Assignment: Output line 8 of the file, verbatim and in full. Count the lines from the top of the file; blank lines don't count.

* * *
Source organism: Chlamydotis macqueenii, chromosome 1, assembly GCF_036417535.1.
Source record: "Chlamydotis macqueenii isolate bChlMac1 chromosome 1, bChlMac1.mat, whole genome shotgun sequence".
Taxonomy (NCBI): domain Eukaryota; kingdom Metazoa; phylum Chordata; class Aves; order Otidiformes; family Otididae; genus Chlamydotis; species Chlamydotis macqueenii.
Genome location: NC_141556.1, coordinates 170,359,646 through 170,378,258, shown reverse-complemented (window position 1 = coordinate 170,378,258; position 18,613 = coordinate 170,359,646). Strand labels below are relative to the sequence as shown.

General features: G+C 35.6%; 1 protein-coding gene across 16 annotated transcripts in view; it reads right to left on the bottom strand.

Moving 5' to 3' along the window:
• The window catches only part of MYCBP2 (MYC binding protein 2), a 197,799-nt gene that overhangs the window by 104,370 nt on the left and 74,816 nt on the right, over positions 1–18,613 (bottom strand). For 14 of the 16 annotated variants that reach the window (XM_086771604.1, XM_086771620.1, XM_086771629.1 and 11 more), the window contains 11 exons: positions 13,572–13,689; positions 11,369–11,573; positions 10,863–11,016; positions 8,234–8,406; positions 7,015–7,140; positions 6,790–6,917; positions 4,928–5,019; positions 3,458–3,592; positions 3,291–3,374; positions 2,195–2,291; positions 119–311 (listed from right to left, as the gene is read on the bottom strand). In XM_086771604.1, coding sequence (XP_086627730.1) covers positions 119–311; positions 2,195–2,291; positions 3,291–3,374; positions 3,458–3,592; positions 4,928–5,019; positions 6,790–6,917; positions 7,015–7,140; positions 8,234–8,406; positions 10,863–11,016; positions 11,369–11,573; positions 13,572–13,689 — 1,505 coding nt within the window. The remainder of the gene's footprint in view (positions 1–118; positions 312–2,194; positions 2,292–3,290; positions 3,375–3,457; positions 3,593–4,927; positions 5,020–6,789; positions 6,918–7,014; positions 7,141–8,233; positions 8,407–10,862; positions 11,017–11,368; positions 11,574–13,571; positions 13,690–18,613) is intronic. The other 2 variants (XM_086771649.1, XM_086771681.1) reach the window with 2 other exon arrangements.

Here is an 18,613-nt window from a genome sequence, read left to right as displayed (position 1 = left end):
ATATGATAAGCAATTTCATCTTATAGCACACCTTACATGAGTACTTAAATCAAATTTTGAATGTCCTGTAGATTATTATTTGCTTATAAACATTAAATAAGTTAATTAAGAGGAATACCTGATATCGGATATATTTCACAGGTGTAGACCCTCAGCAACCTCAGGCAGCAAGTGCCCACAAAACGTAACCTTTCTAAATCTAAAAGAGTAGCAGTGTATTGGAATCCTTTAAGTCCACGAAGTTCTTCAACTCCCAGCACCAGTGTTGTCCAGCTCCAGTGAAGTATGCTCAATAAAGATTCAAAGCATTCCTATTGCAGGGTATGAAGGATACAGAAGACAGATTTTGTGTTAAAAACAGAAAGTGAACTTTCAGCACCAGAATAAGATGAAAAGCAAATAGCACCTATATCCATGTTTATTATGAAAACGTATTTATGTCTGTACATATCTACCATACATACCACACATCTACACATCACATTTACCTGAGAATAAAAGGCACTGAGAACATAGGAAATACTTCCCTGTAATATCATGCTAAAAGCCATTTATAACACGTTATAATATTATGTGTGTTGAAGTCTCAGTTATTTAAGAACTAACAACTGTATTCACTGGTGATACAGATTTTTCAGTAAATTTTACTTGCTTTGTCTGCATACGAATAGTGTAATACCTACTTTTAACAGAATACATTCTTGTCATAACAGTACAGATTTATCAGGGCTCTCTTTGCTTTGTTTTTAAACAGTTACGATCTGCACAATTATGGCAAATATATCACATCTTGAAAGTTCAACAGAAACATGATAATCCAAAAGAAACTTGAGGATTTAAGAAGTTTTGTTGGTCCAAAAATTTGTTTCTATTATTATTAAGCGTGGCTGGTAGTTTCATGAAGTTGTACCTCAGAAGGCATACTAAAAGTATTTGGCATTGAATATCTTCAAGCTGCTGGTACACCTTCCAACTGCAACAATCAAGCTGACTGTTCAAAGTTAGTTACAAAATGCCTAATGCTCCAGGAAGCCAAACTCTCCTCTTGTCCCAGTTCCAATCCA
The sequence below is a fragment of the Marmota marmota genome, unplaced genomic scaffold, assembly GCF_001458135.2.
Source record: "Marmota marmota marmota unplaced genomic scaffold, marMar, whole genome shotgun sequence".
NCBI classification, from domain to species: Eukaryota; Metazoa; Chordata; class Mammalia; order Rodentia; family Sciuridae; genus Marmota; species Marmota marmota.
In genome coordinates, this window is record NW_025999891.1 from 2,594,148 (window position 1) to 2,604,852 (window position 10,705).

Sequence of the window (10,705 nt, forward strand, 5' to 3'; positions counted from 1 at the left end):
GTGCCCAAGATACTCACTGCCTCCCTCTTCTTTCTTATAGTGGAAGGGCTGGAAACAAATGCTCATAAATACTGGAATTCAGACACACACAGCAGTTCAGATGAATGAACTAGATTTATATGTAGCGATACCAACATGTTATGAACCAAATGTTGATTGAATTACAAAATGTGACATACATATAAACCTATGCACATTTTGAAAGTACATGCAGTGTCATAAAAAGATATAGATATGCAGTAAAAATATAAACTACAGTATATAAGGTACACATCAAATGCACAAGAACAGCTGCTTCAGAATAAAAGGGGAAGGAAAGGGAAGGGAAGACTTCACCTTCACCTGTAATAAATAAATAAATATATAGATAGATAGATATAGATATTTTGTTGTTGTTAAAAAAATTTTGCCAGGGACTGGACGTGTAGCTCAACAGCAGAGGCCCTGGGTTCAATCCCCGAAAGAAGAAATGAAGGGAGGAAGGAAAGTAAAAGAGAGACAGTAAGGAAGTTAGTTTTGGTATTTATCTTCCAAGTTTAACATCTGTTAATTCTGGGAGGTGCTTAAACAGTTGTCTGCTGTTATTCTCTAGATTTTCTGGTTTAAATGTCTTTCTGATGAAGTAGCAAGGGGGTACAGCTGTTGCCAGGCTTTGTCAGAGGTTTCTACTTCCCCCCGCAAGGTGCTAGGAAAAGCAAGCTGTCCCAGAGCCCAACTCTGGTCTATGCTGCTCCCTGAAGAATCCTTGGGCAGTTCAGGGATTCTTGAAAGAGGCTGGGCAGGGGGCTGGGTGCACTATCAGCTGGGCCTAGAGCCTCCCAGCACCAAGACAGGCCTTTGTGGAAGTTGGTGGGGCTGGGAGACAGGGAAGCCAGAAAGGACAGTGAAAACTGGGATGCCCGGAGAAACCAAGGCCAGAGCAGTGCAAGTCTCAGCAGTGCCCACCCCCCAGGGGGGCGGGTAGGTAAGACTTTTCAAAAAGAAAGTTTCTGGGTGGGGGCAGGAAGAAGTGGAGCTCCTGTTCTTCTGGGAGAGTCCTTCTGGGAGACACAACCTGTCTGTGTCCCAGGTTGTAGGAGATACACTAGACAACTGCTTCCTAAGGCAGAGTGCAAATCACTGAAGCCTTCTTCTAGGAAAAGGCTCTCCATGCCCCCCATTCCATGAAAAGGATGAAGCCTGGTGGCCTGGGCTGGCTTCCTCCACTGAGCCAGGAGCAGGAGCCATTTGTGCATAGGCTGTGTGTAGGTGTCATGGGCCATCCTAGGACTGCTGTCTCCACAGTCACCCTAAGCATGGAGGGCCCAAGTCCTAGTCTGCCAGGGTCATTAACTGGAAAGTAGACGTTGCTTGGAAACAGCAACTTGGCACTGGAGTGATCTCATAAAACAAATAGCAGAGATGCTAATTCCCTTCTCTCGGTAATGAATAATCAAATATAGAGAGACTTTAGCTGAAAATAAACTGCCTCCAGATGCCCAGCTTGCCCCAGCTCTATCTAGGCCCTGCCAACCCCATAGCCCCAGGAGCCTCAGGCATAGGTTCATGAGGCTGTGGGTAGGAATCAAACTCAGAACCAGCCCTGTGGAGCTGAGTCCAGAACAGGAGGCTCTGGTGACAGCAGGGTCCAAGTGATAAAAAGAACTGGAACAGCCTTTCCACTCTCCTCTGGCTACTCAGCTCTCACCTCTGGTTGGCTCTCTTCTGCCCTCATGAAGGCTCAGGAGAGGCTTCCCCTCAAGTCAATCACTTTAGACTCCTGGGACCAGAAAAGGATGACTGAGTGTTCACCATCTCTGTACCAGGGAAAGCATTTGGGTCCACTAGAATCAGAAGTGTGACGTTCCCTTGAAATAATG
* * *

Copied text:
Here is an 18,613-nt window from a genome sequence, read left to right as displayed (position 1 = left end):